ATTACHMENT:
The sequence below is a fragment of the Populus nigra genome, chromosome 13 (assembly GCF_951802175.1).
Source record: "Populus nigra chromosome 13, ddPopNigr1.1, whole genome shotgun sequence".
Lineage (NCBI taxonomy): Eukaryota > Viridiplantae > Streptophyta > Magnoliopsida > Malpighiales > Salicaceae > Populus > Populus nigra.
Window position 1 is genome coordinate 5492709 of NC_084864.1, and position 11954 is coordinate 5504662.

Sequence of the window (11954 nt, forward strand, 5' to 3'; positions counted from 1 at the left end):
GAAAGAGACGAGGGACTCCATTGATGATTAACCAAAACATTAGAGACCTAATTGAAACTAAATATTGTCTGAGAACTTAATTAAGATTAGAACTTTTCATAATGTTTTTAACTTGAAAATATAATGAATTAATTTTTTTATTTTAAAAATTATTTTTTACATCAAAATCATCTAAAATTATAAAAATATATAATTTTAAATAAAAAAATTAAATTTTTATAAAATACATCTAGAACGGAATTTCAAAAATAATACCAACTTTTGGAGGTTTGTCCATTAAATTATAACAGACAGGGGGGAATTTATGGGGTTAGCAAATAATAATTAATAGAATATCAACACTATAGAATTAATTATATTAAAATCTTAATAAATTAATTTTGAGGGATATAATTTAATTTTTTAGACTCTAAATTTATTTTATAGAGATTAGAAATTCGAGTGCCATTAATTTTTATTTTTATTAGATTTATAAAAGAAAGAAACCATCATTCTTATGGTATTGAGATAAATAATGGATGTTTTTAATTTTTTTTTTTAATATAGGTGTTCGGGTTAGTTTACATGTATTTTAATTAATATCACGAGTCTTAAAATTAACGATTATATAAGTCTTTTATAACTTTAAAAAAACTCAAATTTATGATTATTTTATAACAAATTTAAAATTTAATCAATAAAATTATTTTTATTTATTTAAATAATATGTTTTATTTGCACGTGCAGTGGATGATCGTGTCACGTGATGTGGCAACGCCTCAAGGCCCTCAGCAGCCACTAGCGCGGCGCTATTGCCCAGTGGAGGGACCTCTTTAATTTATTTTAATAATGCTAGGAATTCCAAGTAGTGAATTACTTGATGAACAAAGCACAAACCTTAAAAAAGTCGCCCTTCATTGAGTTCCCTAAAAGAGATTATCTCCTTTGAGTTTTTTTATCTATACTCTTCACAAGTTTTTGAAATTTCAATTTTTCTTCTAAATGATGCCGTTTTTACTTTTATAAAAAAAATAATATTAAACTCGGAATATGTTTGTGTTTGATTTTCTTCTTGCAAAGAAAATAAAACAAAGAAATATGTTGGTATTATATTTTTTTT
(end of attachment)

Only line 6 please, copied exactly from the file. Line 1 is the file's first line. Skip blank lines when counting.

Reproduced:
GAAAGAGACGAGGGACTCCATTGATGATTAACCAAAACATTAGAGACCTAATTGAAACTAAATATTGTCTGAGAACTTAATTAAGATTAGAACTTTTCATAATGTTTTTAACTTGAAAATATAATGAATTAATTTTTTTATTTTAAAAATTATTTTTTACATCAAAATCATCTAAAATTATAAAAATATATAATTTTAAATAAAAAAATTAAATTTTTATAAAATACATCTAGAACGGAATTTCAAAAATAATACCAACTTTTGGAGGTTTGTCCATTAAATTATAACAGACAGGGGGGAATTTATGGGGTTAGCAAATAATAATTAATAGAATATCAACACTATAGAATTAATTATATTAAAATCTTAATAAATTAATTTTGAGGGATATAATTTAATTTTTTAGACTCTAAATTTATTTTATAGAGATTAGAAATTCGAGTGCCATTAATTTTTATTTTTATTAGATTTATAAAAGAAAGAAACCATCATTCTTATGGTATTGAGATAAATAATGGATGTTTTTAATTTTTTTTTTTAATATAGGTGTTCGGGTTAGTTTACATGTATTTTAATTAATATCACGAGTCTTAAAATTAACGATTATATAAGTCTTTTATAACTTTAAAAAAACTCAAATTTATGATTATTTTATAACAAATTTAAAATTTAATCAATAAAATTATTTTTATTTATTTAAATAATATGTTTTATTTGCACGTGCAGTGGATGATCGTGTCACGTGATGTGGCAACGCCTCAAGGCCCTCAGCAGCCACTAGCGCGGCGCTATTGCCCAGTGGAGGGACCTCTTTAATTTATTTTAATAATGCTAGGAATTCCAAGTAGTGAATTACTTGATGAACAAAGCACAAACCTTAAAAAAGTCGCCCTTCATTGAGTTCCCTAAAAGAGATTATCTCCTTTGAGTTTTTTTATCTATACTCTTCACAAGTTTTTGAAATTTCAATTTTTCTTCTAAATGATGCCGTTTTTACTTTTATAAAAAAAATAATATTAAACTCGGAATATGTTTGTGTTTGATTTTCTTCTTGCAAAGAAAATAAAACAAAGAAATATGTTGGTATTATATTTTTTTT